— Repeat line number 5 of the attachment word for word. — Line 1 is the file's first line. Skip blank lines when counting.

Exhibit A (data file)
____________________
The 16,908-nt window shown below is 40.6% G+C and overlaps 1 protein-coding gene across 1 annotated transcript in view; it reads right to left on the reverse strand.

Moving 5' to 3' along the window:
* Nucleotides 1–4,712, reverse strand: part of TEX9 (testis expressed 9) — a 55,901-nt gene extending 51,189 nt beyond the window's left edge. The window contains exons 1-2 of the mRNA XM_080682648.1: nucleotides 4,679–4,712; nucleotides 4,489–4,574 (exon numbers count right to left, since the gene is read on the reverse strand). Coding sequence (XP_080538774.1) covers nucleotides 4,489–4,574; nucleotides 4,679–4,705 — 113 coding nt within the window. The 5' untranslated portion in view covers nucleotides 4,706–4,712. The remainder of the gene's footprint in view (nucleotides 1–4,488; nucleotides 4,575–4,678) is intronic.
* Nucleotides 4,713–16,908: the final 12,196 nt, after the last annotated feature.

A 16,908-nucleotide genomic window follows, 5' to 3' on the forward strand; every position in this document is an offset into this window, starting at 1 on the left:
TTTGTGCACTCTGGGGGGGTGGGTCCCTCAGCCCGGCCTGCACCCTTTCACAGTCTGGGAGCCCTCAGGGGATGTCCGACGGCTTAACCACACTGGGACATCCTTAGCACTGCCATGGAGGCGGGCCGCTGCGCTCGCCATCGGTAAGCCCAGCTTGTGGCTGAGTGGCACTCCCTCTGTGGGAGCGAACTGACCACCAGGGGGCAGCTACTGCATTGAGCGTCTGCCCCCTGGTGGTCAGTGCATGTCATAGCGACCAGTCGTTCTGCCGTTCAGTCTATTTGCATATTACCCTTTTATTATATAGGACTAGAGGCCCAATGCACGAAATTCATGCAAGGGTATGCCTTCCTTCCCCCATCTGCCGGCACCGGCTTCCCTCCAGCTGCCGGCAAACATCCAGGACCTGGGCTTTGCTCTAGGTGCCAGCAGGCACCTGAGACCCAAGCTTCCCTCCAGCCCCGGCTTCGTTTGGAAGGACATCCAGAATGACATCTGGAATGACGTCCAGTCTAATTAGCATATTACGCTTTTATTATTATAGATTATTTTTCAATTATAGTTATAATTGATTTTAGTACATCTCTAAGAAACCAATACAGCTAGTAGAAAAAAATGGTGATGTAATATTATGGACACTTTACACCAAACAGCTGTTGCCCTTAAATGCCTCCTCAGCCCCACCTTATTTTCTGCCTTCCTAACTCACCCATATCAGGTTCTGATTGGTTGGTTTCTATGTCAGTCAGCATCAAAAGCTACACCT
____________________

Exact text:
A 16,908-nucleotide genomic window follows, 5' to 3' on the forward strand; every position in this document is an offset into this window, starting at 1 on the left: